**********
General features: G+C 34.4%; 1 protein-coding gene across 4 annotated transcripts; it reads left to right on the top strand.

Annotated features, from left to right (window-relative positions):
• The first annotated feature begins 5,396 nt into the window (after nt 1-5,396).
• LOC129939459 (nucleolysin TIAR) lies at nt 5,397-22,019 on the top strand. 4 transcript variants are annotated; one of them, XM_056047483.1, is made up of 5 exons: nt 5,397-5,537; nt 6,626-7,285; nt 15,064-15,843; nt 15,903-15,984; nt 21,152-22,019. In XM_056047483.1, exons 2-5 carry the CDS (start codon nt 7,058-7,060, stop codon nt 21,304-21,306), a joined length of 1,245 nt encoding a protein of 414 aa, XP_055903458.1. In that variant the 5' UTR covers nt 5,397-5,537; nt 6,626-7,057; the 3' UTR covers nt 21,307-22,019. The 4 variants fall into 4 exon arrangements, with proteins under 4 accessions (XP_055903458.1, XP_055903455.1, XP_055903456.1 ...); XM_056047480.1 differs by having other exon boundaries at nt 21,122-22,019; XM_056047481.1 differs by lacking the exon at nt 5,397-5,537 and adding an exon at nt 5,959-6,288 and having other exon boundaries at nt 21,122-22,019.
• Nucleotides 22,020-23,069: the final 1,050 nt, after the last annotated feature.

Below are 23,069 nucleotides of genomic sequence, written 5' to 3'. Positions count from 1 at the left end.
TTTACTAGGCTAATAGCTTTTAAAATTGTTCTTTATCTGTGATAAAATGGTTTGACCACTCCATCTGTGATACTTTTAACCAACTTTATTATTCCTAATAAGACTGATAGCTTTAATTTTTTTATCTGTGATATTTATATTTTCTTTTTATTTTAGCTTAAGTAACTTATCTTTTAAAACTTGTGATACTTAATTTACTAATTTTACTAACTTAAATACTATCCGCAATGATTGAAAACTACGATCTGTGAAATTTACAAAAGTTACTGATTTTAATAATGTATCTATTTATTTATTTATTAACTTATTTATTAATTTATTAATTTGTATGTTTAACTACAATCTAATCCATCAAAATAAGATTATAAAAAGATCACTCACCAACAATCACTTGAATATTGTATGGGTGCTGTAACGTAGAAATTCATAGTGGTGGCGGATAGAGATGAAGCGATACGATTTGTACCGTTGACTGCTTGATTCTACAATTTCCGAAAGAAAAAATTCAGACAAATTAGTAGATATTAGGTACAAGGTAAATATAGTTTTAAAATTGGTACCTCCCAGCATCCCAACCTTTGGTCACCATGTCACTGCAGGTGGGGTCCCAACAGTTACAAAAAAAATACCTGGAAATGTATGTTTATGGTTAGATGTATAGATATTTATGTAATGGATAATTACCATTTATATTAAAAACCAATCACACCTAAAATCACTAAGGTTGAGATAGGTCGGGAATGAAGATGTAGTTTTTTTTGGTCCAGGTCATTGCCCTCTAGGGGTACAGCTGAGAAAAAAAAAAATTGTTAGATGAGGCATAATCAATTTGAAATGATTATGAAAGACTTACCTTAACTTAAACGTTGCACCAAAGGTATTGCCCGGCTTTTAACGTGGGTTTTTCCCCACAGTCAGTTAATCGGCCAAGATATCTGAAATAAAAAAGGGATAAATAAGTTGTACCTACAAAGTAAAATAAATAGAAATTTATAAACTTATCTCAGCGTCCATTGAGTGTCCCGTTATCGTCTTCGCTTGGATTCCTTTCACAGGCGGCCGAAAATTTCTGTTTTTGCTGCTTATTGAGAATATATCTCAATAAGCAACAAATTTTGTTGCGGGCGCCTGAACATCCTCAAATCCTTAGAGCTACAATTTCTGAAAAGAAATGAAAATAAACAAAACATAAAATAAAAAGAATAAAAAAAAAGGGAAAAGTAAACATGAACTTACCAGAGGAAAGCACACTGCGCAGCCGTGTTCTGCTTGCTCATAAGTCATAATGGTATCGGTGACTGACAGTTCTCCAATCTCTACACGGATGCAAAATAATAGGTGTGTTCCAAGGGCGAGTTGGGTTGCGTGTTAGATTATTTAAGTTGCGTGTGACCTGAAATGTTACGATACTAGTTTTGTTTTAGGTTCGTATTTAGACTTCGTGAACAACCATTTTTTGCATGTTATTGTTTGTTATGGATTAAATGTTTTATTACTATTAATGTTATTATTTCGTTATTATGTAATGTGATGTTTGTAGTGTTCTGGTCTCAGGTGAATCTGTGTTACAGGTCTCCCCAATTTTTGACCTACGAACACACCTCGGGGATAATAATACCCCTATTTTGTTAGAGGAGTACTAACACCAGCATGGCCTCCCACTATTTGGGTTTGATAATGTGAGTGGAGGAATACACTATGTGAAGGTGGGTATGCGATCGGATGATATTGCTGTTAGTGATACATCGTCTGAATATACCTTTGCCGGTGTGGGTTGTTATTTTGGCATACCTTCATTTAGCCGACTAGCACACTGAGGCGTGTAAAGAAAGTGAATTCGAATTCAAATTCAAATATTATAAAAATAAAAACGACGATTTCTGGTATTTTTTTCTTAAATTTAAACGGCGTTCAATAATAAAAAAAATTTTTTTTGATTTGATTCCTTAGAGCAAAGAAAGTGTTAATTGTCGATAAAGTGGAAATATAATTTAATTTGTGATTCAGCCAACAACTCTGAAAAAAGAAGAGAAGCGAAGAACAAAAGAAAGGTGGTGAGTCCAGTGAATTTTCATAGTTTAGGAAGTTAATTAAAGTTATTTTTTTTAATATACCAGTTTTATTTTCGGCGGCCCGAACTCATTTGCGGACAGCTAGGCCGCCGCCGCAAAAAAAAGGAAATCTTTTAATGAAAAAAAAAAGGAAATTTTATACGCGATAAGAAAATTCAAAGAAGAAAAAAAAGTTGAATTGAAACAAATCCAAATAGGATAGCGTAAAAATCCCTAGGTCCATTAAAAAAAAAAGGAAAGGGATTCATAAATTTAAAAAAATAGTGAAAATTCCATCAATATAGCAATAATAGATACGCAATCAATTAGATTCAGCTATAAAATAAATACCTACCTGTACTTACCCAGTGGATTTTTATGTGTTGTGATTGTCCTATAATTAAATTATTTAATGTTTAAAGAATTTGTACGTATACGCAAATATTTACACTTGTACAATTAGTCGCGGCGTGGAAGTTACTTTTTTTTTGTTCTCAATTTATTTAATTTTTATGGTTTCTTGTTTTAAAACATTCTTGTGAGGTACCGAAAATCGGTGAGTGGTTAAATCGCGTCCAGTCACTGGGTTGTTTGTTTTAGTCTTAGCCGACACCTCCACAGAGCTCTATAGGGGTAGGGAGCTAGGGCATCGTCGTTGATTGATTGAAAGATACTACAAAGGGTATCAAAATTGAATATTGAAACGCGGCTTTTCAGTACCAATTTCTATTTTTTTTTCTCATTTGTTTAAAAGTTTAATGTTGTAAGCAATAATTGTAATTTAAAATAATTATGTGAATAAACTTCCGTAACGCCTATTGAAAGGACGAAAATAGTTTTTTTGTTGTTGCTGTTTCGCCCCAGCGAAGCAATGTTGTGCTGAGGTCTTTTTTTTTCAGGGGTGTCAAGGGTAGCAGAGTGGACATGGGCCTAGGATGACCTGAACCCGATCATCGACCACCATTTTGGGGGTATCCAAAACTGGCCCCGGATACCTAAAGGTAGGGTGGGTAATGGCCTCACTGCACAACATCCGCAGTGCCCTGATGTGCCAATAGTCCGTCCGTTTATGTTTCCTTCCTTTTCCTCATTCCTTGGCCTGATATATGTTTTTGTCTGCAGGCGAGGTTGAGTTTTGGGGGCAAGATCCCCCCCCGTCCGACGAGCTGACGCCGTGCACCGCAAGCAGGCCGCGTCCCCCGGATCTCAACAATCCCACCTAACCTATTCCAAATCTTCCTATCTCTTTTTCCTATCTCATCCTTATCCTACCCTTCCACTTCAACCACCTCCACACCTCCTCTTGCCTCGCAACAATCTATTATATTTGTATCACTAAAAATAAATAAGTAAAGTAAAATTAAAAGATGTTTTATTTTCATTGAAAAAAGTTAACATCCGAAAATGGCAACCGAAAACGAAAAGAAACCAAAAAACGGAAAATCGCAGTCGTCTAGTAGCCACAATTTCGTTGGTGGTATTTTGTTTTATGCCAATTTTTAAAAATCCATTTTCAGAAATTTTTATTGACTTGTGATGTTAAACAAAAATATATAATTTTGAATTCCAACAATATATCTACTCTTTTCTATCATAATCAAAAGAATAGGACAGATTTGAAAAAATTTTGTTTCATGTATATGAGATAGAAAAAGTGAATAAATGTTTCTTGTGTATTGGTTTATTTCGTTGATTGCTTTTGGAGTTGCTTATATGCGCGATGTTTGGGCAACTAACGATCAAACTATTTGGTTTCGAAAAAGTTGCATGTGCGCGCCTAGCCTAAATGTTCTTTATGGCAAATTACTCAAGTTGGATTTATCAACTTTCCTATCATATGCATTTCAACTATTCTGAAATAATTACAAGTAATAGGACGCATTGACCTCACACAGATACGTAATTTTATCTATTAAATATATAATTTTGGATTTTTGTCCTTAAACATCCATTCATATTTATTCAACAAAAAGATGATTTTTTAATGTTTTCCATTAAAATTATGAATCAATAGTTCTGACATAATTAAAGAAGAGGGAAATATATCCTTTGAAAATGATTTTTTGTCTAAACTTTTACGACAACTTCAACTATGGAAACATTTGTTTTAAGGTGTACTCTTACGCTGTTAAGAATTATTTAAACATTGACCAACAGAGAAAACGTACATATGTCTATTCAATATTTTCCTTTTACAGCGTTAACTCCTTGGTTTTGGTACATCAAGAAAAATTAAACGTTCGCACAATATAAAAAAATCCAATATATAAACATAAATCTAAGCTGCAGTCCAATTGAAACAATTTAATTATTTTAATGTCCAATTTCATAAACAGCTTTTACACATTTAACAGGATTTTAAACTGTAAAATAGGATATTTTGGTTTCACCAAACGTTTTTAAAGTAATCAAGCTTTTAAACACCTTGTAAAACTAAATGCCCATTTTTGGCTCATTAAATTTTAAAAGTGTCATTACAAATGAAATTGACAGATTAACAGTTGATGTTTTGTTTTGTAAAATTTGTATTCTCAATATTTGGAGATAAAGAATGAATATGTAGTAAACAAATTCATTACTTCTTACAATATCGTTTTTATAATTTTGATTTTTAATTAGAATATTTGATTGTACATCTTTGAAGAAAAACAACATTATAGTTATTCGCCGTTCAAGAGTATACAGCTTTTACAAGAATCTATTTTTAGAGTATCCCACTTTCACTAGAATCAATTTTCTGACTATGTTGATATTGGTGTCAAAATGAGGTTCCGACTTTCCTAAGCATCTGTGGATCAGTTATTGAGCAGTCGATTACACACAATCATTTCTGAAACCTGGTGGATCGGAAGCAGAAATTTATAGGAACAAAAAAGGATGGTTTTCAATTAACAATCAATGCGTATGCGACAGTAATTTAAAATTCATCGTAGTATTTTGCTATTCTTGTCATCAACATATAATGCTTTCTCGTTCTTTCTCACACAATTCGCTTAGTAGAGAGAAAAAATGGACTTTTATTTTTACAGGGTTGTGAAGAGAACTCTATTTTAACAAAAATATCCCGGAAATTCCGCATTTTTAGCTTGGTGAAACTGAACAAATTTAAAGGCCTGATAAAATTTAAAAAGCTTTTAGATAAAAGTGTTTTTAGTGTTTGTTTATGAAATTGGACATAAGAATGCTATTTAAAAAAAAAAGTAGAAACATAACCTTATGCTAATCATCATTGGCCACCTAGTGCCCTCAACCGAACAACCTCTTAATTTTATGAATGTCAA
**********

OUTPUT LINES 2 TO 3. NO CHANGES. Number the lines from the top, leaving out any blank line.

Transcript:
Annotated features, from left to right (window-relative positions):
• The first annotated feature begins 5,396 nt into the window (after nt 1-5,396).